Winning Team Development and Performance

Recently, my family and I sat down to watch one of our all-time favorite movies, Miracle. If you haven’t seen it, it’s about the 1980 U.S. men’s ice hockey team and the “Miracle on Ice” they achieved when they beat the Soviets and advanced to later win the gold medal. It’s one of our kids’ favorite movies, especially now that we live in Minnesota — home of Olympic Coach Herb Brooks. We usually watch the movie once every couple of months and this time, I found myself finding inspiration from Kurt Russell’s portrayal of Herb Brooks as it relates to team development and performance. So much so, I sat down to put it into an article.

The “Miracle on Ice” was achieved by a group of young men who were college hockey players. At the previous Olympics, NHL players were recruited to represent the United States and still lost to the Soviets. So how could this group of amateurs possibly keep up with the best team, captain and goalie in the world?

 

People at the center

“My recruiting key — I looked for PEOPLE first, athletes second. I wanted people with a sound value system as you cannot buy values. You’re only as good as your values. I learned early on that you do not put greatness into people…but somehow try to pull it out” – Herb Brooks

 

It seems like it shouldn’t have happened, but it did. Yes, they had fantastic leadership, great communication, a unique bond as teammates, but they also had a strategy. The coach knew what it would take to beat the Soviets and he was looking for each player, every position, who could best execute their role in his strategy to win. He didn’t recruit the NHL stars. He specifically wanted college athletes. Some, never played hockey again. But their role was defined before they were brought on. They already had a specific purpose and were recruited to execute on that with their teammates.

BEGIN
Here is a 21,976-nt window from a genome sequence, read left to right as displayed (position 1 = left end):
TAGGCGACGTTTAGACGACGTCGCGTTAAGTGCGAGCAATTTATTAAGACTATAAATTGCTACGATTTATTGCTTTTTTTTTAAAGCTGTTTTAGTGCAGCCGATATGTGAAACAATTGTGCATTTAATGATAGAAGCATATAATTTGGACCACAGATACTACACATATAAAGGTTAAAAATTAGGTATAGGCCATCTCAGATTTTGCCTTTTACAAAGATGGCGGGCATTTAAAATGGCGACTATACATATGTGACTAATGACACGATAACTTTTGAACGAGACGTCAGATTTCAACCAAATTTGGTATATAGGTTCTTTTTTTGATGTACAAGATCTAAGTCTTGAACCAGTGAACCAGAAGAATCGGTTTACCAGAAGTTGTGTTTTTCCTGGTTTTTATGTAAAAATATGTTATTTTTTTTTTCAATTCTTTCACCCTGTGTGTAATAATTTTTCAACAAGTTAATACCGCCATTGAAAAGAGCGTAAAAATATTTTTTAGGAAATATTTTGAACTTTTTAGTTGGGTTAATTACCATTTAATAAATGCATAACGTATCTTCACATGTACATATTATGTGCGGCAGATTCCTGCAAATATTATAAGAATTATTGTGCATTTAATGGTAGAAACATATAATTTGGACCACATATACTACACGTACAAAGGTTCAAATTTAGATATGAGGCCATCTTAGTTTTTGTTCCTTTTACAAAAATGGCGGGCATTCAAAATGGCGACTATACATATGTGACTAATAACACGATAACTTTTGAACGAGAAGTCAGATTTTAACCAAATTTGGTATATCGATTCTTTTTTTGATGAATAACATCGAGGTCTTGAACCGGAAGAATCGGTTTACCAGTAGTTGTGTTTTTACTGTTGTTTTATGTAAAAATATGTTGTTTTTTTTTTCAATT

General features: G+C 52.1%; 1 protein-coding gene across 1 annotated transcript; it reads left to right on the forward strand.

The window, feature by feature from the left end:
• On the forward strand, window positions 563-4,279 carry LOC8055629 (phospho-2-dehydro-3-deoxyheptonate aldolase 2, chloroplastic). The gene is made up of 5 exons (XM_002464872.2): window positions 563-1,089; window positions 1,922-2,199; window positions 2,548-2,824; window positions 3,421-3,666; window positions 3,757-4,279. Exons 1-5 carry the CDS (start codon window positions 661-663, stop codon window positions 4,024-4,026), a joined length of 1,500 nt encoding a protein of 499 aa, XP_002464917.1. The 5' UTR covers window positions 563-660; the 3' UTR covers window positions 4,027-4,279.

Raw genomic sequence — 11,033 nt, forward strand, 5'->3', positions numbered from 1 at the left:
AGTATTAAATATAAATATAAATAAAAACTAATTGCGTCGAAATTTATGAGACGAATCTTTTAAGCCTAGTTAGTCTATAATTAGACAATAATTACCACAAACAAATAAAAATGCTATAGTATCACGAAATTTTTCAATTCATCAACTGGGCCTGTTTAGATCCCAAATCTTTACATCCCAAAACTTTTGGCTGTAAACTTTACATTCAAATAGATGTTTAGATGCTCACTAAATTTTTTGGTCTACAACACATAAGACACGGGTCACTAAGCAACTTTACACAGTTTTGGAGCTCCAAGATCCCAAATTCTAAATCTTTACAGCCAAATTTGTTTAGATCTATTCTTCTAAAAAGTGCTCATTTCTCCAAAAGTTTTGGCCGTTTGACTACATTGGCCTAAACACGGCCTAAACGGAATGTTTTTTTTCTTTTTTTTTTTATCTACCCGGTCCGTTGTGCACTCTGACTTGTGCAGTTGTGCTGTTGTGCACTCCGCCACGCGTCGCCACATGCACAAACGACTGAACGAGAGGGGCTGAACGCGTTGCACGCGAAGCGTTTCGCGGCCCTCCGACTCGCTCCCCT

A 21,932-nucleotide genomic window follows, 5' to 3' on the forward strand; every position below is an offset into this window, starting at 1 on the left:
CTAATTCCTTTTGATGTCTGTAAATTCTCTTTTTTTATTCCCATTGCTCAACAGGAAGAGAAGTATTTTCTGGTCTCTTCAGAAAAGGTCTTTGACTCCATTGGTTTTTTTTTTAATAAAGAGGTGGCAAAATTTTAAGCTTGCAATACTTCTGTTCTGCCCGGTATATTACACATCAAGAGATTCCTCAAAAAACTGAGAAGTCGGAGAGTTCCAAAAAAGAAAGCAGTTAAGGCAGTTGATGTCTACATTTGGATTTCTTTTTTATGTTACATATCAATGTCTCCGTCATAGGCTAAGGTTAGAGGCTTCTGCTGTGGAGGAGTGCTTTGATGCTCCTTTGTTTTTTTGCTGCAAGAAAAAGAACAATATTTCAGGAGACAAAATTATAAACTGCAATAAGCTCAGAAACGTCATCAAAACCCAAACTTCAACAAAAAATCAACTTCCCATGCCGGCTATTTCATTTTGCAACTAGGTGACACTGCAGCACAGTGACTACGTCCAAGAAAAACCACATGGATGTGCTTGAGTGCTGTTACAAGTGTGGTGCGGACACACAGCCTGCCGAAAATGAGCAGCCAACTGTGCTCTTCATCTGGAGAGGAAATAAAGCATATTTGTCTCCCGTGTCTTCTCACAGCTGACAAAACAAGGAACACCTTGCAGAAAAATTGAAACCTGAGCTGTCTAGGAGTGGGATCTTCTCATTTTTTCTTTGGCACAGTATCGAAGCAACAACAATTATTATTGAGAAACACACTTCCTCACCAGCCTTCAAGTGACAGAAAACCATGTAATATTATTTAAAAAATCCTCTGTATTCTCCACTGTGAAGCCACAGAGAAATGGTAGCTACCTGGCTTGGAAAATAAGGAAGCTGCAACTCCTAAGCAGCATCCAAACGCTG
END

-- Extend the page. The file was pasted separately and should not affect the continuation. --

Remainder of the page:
This reminded me of our own approach to helping organizations design and develop “Dream Teams”. It all starts with a goal: What do you want to achieve? Whether it’s to win the gold medal or surpass the revenue goal for 2021, you need a strategy to get there. And, sitting right in the middle of the strategy and the goal, are your people.

People at the center of strategy

Design with data

Herb Brooks had the benefit of game film to review as he created his Dream Team. He knew how they would react in a game, even in certain situations he anticipated from the Soviets. He saw how they engaged with teammates as well as their college coach, so all that was left was to see how they would react to each other once they were on the same ice as a team, not as rivals.

Unfortunately, in business, we don’t take game film of important meetings but we’ve learned that our head, heart and briefcase all impact our ability to succeed in a role. From cognitive and behavioral assessments, to our experience and education, employers have perhaps even more data than Coach Brooks had in 1980 to help identify the right team members within and outside of an organization.

And, with data we can shine a light on leaders’ own strengths and blind spots as well as their team members’ when considering how they do and don’t align with goals. Because the entire team needs to understand what everyone brings to the table before they can take action and begin to communicate and work together more effectively.

As Coach Brooks so said,

“You win with people, not with talent. So the quality of the people is very important in building your team.”

 

Is your team performing at its highest level? Find out by signing up for a free 1:1 Talent Strategy Session with one of our Leadership Consultants.

 


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Interested in learning more about team development and performance? You’ll enjoy “Taking a Scientific Approach to Team Effectiveness” by ADVISA’s President, Heather Haas.

You can read more from Lauren Littlefield by checking out her previous article, “Data is a Catalyst for Change.”